High-stakes spy games, dancing on the edge of evil, and musical montage cheeriness. Jemma Simmons is back and better than ever. I left off last week wondering if the whole Hydra defection was a red herring, and sure enough, Simmons is working an undercover assignment for Coulson. We’ve gone two episodes without the real Simmons, and there was no better way to reacquaint us with her than by following along with her morning routine as Stuart Murdoch’s (of Belle and Sebastian) “God Help the Girl” breezes her right into the belly of the beast. Simmons left Fitz and the rest of the team to work in a lowly Hydra laboratory, climbing her way up through the ranks of S.H.I.E.L.D.’s rival organization.
Her perspective behind enemy lines leads right in to the episode’s subject matter: a familiar face from season one, Donnie Gill. Last season, we saw him being carted off to the Sandbox prison with newly acquired freezing powers, and we learn that he’s been a Hydra target ever since. S.H.I.E.L.D. gets the tip from Simmons that he’s on Hydra’s to-do list and they race to get him first. Coulson even authorizes use of lethal force if they fail to win. If May and Skye can’t take Gill in, they have to take him out. It raises the question of whether or not S.H.I.E.L.D. is any better than Hydra when it comes to dealing with the “gifted.” Both organizations employ that protocol – acquire or destroy. Ultimately, Skye ends up pulling the trigger on Gill, though his final fate is left ambiguous as he sinks to the ocean floor while his body turns to ice. Could we see him again?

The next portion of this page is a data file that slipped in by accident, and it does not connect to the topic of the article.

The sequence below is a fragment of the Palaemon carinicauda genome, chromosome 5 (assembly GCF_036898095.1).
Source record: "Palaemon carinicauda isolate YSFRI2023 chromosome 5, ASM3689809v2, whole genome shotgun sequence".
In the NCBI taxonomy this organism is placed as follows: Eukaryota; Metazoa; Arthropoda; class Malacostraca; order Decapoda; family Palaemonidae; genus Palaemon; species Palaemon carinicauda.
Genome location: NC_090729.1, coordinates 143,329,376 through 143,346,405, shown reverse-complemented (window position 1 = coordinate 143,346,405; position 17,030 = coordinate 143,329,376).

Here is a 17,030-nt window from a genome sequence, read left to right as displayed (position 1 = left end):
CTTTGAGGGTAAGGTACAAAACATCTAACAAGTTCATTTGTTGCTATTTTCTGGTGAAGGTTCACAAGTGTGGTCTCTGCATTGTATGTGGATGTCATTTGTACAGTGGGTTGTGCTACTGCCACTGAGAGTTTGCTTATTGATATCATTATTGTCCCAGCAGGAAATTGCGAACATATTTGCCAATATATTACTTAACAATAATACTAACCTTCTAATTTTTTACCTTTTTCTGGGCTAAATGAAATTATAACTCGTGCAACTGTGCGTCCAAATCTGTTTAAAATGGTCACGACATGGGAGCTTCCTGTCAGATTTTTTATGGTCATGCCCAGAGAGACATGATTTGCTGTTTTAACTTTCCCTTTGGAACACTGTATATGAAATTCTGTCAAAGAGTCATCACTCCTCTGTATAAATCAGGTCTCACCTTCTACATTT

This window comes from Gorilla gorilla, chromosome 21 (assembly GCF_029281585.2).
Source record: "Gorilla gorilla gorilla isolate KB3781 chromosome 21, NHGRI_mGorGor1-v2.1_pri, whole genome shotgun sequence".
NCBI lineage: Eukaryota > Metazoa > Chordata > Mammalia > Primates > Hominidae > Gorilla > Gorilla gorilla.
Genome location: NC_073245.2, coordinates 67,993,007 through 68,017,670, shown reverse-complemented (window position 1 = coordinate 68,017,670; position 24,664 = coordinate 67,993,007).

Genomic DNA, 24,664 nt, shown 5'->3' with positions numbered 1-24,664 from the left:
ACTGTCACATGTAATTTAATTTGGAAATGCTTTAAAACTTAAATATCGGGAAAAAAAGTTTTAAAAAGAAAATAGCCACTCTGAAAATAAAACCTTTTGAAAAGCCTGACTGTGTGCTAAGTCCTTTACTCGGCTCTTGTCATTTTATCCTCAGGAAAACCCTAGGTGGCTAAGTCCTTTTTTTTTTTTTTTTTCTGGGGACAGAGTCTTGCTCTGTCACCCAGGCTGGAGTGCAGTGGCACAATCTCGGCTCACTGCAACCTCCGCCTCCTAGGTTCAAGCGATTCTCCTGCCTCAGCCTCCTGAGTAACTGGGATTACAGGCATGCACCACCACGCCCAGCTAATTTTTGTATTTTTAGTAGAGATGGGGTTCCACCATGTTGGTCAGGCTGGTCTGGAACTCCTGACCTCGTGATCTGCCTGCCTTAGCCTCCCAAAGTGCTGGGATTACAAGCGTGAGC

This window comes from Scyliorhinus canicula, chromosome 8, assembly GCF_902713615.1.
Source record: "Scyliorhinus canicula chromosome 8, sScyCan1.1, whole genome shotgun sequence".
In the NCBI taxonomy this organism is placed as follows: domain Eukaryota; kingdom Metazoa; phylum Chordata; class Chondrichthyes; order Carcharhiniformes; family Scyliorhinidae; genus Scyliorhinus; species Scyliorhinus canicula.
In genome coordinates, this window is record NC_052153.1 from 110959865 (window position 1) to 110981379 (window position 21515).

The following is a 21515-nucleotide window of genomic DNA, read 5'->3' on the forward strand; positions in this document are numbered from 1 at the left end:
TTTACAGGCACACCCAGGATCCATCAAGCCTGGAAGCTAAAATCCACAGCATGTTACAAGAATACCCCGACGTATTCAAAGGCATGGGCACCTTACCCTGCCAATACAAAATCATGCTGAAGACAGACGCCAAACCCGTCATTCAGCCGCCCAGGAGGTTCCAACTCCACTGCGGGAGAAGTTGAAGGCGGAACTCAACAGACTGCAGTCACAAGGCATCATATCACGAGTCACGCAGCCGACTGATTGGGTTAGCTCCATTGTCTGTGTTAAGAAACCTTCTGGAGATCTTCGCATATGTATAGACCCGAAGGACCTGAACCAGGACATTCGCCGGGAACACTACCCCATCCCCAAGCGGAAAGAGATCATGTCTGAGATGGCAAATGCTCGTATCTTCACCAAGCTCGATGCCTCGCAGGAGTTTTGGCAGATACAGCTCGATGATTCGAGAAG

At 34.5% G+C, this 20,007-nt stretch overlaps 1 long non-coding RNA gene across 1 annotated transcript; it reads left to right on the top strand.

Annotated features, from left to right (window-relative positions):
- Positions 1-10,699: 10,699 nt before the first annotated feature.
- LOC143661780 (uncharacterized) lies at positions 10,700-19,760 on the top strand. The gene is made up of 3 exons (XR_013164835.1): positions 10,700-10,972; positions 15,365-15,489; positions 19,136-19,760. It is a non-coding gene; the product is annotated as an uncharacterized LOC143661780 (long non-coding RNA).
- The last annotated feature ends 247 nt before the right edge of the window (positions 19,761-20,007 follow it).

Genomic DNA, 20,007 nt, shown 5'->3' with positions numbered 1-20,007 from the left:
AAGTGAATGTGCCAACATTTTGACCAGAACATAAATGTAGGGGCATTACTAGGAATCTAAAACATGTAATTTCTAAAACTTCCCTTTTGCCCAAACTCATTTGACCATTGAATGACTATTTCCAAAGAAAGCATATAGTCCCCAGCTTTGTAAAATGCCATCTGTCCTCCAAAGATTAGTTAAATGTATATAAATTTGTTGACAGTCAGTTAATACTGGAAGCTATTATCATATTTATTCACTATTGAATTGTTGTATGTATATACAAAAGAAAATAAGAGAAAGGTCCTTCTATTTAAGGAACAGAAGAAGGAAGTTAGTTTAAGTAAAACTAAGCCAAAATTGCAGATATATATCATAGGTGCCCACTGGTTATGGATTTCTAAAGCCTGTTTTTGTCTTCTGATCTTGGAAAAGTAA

The highlight of the episode is undoubtedly Fitz coming face-to-face with Ward for the first time since his betrayal. Ward claims that what he did was an effort to save Fitz, and in response, Fitz lowers the oxygen in Ward’s chamber in a terrifying act of retribution. Fitz shows Ward what he had done to him, first-hand. Had this been done coldly, as an act of pure revenge, the scene wouldn’t have been as important. However, Fitz was teetering on the edge of a full-blown panic attack, obviously dealing with real pain. Despite all of the team’s efforts to strike back at Ward, he keeps offering his help. Ward was loyal to Garrett, and now that he’s dead, Ward has no allegiance to Hyrdra. That also means he has no allegiance to anyone at all, which makes him a total wild card in the event of his escape or release – however it goes down.
By the end of the episode, we see Simmons being drawn deeper into Hydra and being tested in the field. It’s Simmons as we’ve never seen her before, separated from Fitz and playing her own game. Frankly, it’s just really awesome. Skye says she’s a terrible liar, but Simmons has obviously come into her own as a double agent. Telling Hydra leader Bakshi straight-up that her loyalties are with science was a bad-ass move, and didn’t involve any lying. Likewise, Fitz develops as his own character, banishing the Simmons hallucination just before his confrontation with Ward. There’s this overlapping sense of independence between every character. Ward is imprisoned, Simmons is undercover, Fitz is isolated and somewhat incapacitated, and Coulson is shouldering the responsibilities of Director. When Skye confesses to May, “It reminds me of before” while on board the old Bus, it resonates with us. Things have changed, the team isn’t what it used to be.
I say, keep the changes coming. It’s only the third episode of the season and we’ve seen tons of new characters, awesome superpowers, and small-screen baddies who are actually on par with Marvel’s big screen villains. The preview for next week’s episode: Coulson and May dancing the tango? Seems like the show might backpedal a bit and abandon gritty intensity in favor of the old first season hi-jinks. Can’t wait!